Uhlich didn't consider cutting the fee this year, despite the big increase in city spending, because "anything we do to roll back or eliminate even a portion of the fee has to be sustainable. ... It would have been a quick fix; it would have been politically popular, but I don't think it's good budgeting, and I don't think, financially, it's a responsible way of looking at it."

Mayor Bob Walkup says he believes the money from the trash fee is vital to providing services to the city.

"We made good use of the added revenues in the general fund for additional police officers and firefighters and started fixing our roads," Walkup says.

Walkup's most concerned about the idea of blocking any new water connections once the city is delivering 140,000 acre-feet of water annually.

"I see that as a classic community disaster," Walkup says. "When you cannot manage growth, your economy turns down, and your city begins to die."


Last week, state Rep. Jonathan Paton filed papers for an exploratory committee to prepare for a 2008 run for the state Senate seat in District 30. Paton, who is in his second term in the House, can't come right out and say he wants the job, because Arizona law would require him to resign if he announces before January.

Incumbent District 30 Sen. Tim Bee, now serving as Senate president, is being forced out by term limits and is expected to challenge Congresswoman Gabrielle Giffords next year. That pesky resign-to-run law prevents him from announcing his plans, but we wouldn't be surprised to see Bee launching an exploratory committee of his own in the near future.

The other member of the District 30 delegation, state Rep. Marian McClure, has also hit her term limit in the House, but rather than face Paton in a primary for the Senate seat, she's considering a run for the Arizona Corporation Commission.

This all would leave two empty House seats in District 30. Among the Republicans rumored to be considering a run:

· Sharon Collins, who has made unsuccessful runs for Arizona secretary of state, the Legislature and mayor of Tucson. Collins, who worked as a deputy director for Gov. Jane Dee Hull, now works for the Arizona Department of Education.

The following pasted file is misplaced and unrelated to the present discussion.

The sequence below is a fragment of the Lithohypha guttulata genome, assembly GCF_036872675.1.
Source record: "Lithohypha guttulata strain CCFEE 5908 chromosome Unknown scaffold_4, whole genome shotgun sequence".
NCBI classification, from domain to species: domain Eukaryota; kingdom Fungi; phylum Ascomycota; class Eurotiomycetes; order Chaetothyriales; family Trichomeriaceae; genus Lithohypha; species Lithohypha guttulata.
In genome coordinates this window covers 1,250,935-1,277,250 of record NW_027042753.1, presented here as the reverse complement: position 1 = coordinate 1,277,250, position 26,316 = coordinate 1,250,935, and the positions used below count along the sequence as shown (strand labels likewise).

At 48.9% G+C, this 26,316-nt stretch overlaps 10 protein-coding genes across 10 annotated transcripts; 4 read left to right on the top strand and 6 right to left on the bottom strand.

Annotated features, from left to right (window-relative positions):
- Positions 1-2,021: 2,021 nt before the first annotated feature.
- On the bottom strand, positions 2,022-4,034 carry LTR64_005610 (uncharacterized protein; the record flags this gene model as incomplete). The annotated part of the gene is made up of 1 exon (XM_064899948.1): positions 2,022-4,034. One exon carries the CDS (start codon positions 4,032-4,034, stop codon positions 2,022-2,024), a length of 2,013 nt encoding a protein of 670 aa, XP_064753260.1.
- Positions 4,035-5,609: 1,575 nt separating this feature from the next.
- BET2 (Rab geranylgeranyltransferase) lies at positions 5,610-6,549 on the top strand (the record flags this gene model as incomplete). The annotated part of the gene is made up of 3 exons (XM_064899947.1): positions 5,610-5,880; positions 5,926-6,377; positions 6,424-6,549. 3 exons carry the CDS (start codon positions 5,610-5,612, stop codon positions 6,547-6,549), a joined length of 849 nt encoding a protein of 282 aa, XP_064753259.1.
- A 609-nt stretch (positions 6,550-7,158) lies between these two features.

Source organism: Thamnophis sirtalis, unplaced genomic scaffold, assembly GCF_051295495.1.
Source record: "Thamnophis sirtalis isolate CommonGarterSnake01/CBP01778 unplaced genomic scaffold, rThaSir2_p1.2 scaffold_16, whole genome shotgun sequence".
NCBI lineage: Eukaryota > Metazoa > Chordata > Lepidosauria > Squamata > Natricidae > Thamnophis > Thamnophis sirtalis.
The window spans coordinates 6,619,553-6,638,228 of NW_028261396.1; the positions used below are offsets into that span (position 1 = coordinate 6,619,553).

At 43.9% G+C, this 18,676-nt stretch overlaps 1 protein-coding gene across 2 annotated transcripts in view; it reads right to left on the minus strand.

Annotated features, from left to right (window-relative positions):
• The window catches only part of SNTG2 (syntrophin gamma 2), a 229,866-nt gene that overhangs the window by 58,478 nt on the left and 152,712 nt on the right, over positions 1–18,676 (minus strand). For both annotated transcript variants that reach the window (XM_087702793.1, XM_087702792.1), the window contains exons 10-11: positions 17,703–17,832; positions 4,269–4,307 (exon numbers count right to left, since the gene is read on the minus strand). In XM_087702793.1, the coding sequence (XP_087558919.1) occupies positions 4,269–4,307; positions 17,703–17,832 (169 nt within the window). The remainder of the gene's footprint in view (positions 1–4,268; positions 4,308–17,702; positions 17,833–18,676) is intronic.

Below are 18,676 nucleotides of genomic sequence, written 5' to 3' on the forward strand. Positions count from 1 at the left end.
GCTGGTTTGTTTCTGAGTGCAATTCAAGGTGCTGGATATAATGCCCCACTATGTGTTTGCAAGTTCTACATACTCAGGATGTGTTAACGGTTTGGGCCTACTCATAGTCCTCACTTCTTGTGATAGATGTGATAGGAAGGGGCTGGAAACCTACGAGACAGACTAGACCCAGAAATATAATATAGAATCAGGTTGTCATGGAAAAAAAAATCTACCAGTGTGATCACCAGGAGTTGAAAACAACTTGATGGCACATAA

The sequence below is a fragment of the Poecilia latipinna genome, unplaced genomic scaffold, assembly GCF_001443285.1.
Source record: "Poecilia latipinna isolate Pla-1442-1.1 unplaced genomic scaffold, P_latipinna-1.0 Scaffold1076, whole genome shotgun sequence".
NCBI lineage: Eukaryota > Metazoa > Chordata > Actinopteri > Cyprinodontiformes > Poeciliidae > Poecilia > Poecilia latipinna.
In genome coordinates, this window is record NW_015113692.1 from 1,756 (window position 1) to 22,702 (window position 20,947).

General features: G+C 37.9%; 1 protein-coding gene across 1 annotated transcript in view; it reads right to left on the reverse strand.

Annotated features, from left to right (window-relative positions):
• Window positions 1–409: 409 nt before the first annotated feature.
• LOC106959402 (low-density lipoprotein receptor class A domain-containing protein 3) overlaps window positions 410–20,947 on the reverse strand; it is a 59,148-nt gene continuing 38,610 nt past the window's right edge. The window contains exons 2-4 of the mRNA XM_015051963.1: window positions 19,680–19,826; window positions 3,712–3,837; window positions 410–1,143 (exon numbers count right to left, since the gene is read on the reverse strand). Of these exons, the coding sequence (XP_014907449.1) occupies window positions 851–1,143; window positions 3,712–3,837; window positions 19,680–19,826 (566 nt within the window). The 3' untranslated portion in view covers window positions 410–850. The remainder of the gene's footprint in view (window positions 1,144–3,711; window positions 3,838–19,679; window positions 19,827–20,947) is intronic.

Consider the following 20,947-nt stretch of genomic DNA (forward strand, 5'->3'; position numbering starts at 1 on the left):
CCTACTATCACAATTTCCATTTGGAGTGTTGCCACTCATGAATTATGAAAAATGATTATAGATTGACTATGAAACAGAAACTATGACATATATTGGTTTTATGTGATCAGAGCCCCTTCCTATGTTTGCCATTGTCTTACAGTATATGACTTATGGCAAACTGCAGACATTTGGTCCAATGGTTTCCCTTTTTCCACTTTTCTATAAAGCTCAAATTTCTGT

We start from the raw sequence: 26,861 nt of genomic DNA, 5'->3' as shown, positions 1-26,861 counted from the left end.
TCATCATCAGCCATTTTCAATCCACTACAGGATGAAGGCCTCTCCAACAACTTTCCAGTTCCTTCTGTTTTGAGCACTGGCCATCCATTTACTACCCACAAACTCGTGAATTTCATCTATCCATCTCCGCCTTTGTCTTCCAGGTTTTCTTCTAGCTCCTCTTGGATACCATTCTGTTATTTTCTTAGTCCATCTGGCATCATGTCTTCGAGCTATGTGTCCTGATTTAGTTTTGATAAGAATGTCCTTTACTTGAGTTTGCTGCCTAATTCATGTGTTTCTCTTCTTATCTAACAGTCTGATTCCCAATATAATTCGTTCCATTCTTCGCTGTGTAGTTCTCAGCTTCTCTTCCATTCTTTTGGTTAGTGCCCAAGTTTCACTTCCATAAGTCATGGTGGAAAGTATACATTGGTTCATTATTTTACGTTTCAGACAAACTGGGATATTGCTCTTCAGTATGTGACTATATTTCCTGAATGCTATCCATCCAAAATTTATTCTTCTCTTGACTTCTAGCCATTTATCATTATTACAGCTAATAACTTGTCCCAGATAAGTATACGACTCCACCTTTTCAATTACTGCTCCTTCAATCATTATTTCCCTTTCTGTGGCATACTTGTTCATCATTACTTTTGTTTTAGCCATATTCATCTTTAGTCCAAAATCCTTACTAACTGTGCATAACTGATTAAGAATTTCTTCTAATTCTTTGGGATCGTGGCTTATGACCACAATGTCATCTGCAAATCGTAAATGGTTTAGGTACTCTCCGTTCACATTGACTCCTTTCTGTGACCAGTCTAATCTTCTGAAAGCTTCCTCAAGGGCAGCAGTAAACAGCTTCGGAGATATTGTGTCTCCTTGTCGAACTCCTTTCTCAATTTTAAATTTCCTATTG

· Knothead David Gowan, who works as a Sierra Vista magazine distributor. Gowan, who has relentlessly battered McClure in his previous unsuccessful bids for District 30 office (in one debate, he accused her of being "pro-sodomy"), is as conservative as they come, except when it's financially advantageous for him to take government money. In 2006, he took more than $53,700 for his primary campaign; in 2004, he got more than $42,300.

· Frank Antenori, a former Green Beret who unsuccessfully sought the GOP nomination for the Congressional District 8 seat last year. Antenori now works for Raytheon and serves on the Pima County Library Board.

· Doug Sposito, a Sonoita-area homebuilder who also unsuccessfully sought a House seat in 2004. Sposito got more than $42,300 for his primary campaign that year.

As long as we're catching up with 2008 candidates: Al Melvin, the conservative Republican who pulled off a rookie upset against Toni Hellon in the District 26 GOP primary last year before losing the general election to Democrat Charlene Pesquiera, wants a rematch. Melvin has already launched his campaign and is eager to qualify for Clean Elections dollars.

Yes, that's right: Melvin, who thinks the government spends too much on social services, is another conservative who's happy to take public dollars for his own campaign. Last year, he sucked up more than $86,000 in his losing bid. What a political welfare queen!

Melvin is likely to face a challenge from state Rep. Pete Hershberger, who has launched his own exploratory committee. Like Hellon, Hershberger is a moderate Republican. But unlike Hellon, we imagine he's not just going to roll over and let Melvin steamroll him.

Stay tuned for a fireworks show!